Did you know that after a first mortgage, a home loan consumer can take out a second mortgage? Everyone may not need to take out a second mortgage. Yet, should one need an additional source of capital, it may be helpful to know such an option does exist.
The reason a home equity is dubbed as the second mortgage is because the lending institution is second in line behind the first mortgage provider who will receive remuneration if the house should be sold in foreclosure.
While a home equity line of credit (HELOC) is referred to as a second mortgage, a second mortgage is not always a home loan. Confusing, no it really does not have to be. In brief, considered to be a form of a second mortgage, home equity loans (HELOCs) are secured by the value of the housing property. In terms of financing flexibility, a HELOC offers the most versatility as compared with a traditional home loan because the homeowner can borrow the entire line of credit, pay the total balance down and borrow repetitively over the course or life of the loan agreement. On the other side of the financing spectrum, a traditional home loan is for a defined amount and remitted in specified equal payments over the loan�s term.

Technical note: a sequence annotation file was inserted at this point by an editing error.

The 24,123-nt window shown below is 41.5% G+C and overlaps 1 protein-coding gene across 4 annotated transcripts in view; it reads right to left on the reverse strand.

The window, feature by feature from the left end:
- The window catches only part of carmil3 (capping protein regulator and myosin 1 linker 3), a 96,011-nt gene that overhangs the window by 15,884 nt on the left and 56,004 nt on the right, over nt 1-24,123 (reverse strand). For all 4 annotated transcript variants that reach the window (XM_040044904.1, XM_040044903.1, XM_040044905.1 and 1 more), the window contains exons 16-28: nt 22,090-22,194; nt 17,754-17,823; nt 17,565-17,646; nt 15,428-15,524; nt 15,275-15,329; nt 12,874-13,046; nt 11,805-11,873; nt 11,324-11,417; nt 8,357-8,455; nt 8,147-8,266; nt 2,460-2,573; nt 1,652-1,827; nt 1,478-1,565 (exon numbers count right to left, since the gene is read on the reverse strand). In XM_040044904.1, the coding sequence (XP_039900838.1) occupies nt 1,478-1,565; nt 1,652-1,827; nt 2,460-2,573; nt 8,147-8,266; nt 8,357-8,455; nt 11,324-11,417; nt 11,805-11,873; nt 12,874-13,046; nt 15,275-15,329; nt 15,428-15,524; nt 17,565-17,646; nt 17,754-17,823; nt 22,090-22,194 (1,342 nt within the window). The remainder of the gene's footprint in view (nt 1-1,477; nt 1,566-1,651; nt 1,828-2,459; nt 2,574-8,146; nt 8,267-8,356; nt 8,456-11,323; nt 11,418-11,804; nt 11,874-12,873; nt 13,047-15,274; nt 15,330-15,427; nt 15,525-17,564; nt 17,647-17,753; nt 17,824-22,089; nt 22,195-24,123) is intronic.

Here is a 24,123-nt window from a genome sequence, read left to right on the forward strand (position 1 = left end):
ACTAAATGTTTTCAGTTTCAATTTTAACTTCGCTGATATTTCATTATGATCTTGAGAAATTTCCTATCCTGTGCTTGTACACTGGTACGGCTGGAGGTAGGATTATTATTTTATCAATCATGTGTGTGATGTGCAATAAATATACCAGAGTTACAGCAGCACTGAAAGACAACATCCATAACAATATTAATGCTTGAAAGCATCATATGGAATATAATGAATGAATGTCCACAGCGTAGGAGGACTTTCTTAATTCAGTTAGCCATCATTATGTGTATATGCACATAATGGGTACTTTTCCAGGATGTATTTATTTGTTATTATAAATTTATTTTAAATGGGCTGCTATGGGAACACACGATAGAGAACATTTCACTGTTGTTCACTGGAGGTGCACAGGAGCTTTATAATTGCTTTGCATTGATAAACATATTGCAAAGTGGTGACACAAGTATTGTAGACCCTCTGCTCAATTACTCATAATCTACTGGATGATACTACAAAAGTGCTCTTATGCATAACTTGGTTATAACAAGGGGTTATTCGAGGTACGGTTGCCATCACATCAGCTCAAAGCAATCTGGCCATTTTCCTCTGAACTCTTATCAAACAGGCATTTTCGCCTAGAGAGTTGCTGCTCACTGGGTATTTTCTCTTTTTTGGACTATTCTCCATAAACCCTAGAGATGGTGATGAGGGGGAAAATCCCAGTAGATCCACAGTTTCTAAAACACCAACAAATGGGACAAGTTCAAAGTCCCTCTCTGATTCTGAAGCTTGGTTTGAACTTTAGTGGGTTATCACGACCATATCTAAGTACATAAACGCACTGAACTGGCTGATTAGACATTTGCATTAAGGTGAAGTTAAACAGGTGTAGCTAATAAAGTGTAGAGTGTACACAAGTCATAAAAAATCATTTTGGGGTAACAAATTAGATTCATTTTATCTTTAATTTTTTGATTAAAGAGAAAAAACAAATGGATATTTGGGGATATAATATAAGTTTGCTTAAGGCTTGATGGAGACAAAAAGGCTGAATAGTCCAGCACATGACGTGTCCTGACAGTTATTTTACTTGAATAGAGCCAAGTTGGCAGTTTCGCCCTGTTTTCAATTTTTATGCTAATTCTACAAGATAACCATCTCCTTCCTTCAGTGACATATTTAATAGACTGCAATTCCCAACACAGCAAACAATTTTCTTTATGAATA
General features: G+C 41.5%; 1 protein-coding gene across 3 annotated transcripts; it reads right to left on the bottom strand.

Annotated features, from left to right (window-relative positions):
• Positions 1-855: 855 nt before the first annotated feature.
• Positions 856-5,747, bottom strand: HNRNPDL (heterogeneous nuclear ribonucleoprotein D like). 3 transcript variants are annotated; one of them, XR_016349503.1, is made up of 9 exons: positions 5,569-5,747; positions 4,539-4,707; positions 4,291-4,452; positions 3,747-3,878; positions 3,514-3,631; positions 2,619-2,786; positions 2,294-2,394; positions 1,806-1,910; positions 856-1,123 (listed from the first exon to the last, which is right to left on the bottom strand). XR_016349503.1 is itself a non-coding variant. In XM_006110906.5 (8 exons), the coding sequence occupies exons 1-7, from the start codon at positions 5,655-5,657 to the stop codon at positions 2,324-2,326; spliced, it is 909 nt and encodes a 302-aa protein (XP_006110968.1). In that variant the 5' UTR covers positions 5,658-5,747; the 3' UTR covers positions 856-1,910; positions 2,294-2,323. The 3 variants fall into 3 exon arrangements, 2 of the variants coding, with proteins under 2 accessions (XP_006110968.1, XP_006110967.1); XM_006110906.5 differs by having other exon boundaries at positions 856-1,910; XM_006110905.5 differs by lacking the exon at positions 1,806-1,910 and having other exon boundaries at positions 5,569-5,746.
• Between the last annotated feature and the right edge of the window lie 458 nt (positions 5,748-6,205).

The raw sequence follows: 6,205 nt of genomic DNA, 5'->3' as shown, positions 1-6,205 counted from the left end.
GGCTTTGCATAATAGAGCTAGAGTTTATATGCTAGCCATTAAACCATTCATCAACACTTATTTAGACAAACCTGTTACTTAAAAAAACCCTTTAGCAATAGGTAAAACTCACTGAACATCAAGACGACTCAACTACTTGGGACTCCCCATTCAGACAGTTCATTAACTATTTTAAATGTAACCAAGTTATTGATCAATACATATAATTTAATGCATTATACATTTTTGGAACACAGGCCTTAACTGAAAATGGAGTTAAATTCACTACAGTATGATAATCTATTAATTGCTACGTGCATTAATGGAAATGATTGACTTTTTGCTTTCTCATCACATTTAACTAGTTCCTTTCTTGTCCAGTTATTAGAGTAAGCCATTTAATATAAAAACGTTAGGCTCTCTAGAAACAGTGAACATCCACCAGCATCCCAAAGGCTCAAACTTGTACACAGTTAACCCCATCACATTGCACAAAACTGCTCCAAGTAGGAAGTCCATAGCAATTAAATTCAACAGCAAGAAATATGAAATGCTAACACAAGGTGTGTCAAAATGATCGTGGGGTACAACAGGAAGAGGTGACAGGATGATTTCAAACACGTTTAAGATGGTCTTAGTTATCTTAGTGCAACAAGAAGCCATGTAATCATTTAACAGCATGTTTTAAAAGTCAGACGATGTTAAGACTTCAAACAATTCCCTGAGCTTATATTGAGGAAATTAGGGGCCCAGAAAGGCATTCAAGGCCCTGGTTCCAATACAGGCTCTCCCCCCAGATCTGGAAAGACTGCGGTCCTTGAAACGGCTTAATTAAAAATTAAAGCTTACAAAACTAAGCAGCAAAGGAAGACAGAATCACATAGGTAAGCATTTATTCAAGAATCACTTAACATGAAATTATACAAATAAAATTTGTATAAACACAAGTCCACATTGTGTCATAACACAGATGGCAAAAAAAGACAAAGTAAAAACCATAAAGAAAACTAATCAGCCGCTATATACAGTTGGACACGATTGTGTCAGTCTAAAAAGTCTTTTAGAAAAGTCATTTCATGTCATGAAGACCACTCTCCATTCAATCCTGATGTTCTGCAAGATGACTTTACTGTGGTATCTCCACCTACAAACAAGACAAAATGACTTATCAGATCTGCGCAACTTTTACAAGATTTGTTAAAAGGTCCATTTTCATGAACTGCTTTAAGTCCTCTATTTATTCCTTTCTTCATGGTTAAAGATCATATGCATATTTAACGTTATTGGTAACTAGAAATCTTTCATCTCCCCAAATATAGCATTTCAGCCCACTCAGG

A line of credit is deemed as a commitment by a lender to extend the amount of the line over the term of loan�s period. A home loan is a secured loan backed by the value of the residential property. The home equity line of credit is considered a mortgage because it's protected or backed by the value of a housing unit or home.
Very similar to the way in which a first mortgage is secured by the value of the residence, a second mortgage is not entitled to any proceeds from the sale of the property until the first mortgagee has been compensated. The common denominator of a home equity line and a second mortgage is the lending status assigned by the mortgage provider.